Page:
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Sarah, Psychologist
Category: Mental Health
Satisfied Customers: 143
Experience:  Chart'd Psych, 12 yrs exp. English prisons, Clinical Hypnotherapist, EMDR Therapist, BPS, HPC reg'd.
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I have a 34 year old son that I am deeply concerned about,

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I have a 34 year old son that I am deeply concerned about, but don't really know what I should do. He lives with me. He does not work. He has no friends. He rarely leaves the house. He believes he is highly intelligent. Sometimes when we talk we have to go outside because he thinks the house is "bugged". He blames me for his situation. He feels he can't succeed because he does not have an education, which of course is my fault. Pretty much everything is my fault as I should have done this or that. He says I should have had a plan for his life before he was born. According to him I abandoned him when he was small, as I had to work to support myself and kids. I'm not sure if he is excusing himself by blaming me or if he is mentally ill (or maybe I am). Is he just trying to make me feel guilty, because I do. I divorced my husband when he was about 7, so my son didn't really see him, so according to him his father also abandoned him also. I know I am assisting him to do nothing, but I don't know the right thing to do. He told me recently that he needs help but doesn't want to be labeled as autistic or some other thing. Can you help?

Hi there,


Well done for continuing to support your son, even though it sounds very difficult. I was relieved to read that he is willing to see some therapists, because it is he who needs to be able to discuss his 'stuff' with someone and you can't do this for him, despite how much you may love him. I am hoping that your son may consider seeing an EMDR therapist - this stands for Eye Movement Desensitisation and Reprocessing and I believe your son would benefit dramatically from this therapy, given the situation that you have described. This therapy is based upon the belief that when we experience a highly emotional experience, even as a child, the subconscious mind can absorb beliefs about ourself and/or the world that are often unknown consciously, but which can have a very powerful effect on the life, which is distorted to fit withe these beliefs. For example, it could be that your son truly believes that he was abandoned, because his young mind at the time of you needing to go to work was not skilled enough to recognise that you were in fact working to give him a better life. When his father left the home, his beliefs were strengthened. It sounds also that he is living under some kind of 'what's the point?' belief - so nothing is ever done, or is ever worth the effort. It really isn't useful for me to guess what his beliefs are, as they are his alone, but I am using these examples based on what you tell me and to give you an explanation.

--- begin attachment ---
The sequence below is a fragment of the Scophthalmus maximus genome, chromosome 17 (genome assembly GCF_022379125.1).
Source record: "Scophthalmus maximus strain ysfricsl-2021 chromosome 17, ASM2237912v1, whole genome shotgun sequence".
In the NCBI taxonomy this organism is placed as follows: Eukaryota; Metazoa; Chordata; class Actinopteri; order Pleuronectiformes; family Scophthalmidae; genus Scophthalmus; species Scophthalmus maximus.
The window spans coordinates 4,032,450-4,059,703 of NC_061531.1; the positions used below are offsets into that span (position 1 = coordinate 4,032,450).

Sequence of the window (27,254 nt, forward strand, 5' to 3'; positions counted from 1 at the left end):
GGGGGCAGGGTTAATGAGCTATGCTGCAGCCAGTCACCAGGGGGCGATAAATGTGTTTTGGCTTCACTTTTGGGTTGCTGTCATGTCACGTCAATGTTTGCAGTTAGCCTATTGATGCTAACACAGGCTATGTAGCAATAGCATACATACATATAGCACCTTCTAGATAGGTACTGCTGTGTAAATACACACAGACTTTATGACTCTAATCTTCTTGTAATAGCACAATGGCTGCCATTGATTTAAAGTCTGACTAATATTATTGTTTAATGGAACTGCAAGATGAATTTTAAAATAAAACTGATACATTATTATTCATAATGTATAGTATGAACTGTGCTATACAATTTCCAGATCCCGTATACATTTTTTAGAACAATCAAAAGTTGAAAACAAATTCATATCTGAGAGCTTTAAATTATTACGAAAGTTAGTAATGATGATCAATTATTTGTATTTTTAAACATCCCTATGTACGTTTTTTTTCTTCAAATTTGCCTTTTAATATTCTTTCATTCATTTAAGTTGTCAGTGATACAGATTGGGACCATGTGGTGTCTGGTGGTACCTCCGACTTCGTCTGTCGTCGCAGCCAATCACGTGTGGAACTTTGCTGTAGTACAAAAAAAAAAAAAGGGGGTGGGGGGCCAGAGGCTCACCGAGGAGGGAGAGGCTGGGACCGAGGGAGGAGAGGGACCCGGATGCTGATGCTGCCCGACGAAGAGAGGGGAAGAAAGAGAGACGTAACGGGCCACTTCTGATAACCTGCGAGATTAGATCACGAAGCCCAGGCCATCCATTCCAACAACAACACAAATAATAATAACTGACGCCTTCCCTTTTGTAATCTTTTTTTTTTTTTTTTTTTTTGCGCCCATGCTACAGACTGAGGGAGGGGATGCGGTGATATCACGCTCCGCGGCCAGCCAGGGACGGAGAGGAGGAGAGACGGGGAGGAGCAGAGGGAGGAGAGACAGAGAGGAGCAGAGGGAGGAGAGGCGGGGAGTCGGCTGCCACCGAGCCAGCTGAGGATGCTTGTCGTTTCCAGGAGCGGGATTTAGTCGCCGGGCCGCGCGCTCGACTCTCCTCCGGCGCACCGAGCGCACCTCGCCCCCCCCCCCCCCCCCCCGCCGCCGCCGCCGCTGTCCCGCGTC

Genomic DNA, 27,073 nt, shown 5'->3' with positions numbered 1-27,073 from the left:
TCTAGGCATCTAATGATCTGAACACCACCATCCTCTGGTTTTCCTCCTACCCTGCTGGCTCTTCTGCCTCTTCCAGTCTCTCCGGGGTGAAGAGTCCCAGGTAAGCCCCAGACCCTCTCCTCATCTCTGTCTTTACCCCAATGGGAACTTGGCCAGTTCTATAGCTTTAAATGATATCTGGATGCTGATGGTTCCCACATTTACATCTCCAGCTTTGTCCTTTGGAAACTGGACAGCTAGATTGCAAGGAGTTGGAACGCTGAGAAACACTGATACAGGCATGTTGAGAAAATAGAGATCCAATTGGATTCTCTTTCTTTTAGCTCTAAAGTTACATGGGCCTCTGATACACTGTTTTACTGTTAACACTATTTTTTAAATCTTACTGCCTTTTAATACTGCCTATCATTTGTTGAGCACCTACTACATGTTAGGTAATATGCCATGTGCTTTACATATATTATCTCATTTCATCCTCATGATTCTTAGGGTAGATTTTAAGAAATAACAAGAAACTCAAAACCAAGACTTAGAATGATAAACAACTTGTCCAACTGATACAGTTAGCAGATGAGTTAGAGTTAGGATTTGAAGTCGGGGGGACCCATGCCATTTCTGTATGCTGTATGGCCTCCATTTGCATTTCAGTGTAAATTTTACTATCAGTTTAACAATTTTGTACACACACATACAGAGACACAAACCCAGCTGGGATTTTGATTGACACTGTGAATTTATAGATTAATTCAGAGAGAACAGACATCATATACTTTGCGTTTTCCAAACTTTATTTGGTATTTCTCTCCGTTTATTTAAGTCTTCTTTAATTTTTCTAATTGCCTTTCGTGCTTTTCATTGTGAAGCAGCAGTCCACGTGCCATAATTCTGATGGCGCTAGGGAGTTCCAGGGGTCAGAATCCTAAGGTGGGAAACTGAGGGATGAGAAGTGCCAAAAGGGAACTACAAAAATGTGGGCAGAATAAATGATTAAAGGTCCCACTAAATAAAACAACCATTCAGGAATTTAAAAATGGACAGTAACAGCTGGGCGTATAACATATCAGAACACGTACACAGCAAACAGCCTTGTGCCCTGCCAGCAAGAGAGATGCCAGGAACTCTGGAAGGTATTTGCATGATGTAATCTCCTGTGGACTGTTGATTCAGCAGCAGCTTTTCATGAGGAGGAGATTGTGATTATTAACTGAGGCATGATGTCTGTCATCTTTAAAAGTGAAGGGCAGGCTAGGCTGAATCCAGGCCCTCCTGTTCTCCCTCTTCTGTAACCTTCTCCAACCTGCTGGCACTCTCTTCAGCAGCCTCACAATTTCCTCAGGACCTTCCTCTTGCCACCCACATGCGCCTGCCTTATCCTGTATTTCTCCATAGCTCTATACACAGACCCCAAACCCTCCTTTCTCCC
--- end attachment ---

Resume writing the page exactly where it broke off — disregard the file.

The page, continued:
Usually we process away the anxieties of the day at night during REM sleep (Rapid Eye Movement) but when the memories are so strong, they are not processed away in this manner. They remain lodged and are triggered in daily life, so the person re-experiences the pain from the past. This is why he continues to blame you - he is talking on behalf of the small boy who has not yet applied his adult mind to the situation in order to understand it. This DOES NOT mean it is your fault - it is simply how children can misinterpret your good intentions in their young minds.


EMDR can be an emotional therapy as your son would be asked to go back to some situations in the past in order to process them away, which means that although we cannot change the past, we can let go of the emotions and other baggage that are intrinsically interweaved with the memories. This leaves the future looking much less distorted and more positive. However, it isn't a talking therapy and your son would be able to do most of the work in the privacy of his own mind. It might sound a bit crazy, but I would definitely recommend it for your son. Have a look on the website for more information and to find a local therapist. I sincerely XXXXX XXXXX both the very best with this issue. Best Wishes, Sarah

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